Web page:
In this work we present a hybrid discontinuous Galerkin scheme for the solution of extremely anisotropic diffusion problems arising in magnetized plasmas for fusion applications. Unstructured meshes, non-aligned with respect to the dominant diffusion direction, allow an unequalled flexibility in discretizing geometries of any shape, but may lead to spurious numerical diffusion. Curved triangles or quadrangles are used to discretize the poloidal plane of the machine, while a structured discretization is used in the toroidal direction. The proper design of the numerical fluxes guarantees the correct convergence order at any anisotropy level. Computations performed on well-designed 2D and 3D numerical tests show that non-aligned discretizations are able to provide spurious diffusion free solutions as long as high-order interpolations are used. Introducing an explicit measure of the numerical diffusion, a careful investigation is carried out showing an exponential increase of this latest with respect to the non-alignment of the mesh with the diffusion direction, as well as an exponential decrease with the polynomial degree of interpolation. A brief assessment of the method with respect to two finite-difference schemes using non-aligned discretization, but classically used in fusion modeling, is also presented.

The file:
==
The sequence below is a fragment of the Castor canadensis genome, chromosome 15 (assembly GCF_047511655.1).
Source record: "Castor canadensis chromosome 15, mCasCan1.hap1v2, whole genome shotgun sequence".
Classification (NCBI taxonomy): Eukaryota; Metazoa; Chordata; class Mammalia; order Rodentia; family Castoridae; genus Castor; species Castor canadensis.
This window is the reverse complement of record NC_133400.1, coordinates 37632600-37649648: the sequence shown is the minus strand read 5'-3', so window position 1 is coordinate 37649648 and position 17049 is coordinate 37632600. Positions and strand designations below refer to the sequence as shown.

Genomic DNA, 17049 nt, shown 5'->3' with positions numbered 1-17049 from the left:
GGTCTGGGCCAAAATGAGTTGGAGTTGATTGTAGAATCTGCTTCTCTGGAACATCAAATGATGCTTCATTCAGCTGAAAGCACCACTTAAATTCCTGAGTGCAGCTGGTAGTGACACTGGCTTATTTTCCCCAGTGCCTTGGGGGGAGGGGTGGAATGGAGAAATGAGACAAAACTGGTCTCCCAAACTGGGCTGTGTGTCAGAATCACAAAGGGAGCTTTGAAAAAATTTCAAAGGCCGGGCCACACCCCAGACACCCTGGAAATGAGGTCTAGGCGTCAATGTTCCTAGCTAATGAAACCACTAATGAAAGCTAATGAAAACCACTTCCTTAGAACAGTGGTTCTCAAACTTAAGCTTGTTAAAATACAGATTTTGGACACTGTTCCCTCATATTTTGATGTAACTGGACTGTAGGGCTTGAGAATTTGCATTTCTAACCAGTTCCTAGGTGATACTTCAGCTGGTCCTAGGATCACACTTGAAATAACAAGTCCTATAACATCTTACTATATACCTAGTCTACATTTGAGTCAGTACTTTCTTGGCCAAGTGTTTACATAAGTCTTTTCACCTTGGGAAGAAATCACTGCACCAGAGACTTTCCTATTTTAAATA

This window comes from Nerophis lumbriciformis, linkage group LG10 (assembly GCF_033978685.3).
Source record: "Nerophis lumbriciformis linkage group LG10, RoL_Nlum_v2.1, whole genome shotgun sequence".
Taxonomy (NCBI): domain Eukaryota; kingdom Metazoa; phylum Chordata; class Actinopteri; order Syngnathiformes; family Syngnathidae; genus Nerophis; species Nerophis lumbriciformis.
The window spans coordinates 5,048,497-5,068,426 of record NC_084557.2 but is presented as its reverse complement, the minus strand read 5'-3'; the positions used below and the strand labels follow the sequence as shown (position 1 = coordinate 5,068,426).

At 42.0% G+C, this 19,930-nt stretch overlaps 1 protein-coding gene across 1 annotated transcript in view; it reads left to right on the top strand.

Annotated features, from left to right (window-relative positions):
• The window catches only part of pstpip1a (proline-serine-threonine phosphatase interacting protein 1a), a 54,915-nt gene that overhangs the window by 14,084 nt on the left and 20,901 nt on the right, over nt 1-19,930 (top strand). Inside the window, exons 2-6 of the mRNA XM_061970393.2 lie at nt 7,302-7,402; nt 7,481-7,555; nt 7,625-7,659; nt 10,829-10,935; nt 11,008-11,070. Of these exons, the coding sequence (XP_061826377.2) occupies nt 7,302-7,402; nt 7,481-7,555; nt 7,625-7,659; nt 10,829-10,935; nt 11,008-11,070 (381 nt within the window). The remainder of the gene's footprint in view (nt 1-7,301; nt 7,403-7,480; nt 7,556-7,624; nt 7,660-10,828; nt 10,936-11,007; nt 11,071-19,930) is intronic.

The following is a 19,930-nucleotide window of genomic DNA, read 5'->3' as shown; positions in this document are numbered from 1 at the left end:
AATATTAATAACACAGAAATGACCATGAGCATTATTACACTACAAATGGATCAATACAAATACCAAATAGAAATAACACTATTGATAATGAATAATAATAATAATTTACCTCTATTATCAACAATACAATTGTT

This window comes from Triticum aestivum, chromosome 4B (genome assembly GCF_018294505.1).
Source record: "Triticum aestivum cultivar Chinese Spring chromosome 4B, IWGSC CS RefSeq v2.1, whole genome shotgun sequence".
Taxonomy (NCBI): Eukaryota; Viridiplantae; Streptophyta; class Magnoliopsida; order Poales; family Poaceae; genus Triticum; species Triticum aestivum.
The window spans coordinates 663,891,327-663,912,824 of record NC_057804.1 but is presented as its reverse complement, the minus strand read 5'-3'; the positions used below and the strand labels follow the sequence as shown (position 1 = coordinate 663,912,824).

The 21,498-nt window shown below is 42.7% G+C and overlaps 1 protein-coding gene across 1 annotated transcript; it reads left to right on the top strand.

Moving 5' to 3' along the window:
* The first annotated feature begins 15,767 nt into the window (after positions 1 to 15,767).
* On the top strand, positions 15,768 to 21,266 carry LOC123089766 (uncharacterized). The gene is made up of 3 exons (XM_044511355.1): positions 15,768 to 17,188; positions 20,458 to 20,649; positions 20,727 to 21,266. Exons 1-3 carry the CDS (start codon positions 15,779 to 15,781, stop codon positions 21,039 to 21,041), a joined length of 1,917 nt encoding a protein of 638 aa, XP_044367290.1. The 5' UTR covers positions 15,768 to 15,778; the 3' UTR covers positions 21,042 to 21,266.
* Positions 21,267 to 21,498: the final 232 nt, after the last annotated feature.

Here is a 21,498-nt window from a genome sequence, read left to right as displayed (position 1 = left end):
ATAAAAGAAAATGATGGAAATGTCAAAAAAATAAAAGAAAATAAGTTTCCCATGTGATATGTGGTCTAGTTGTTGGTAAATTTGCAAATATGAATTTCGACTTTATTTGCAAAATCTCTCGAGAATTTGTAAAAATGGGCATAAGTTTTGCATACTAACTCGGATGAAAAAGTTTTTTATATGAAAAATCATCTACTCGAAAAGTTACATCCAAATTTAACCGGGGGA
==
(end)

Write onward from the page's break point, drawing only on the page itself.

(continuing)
Predictive Molecular Dynamics simulations of thermal transport require forcefields that can simultaneously reproduce several structural, thermodynamic and vibrational properties of materials like lattice constants, phonon density of states, and specific heat. This requires a multi-objective optimization approach for forcefield parameterization. Existing methodologies for forcefield parameterization use ad-hoc and empirical weighting schemes to convert this into a single-objective optimization problem. Here, we provide and describe software to perform multi-objective optimization of Stillinger–Weber forcefields (SWFF) for two-dimensional layered materials using the recently developed 3rd generation non-dominated sorting genetic algorithm (NSGA-III). NSGA-III converges to the set of optimal forcefields lying on the Pareto front in the multi-dimensional objective space. This set of forcefields is used for uncertainty quantification of computed thermal conductivity due to variability in the forcefield parameters. We demonstrate this new optimization scheme by constructing a SWFF for a representative two-dimensional material, 2H-MoSe_2 and quantifying the uncertainty in their computed thermal conductivity.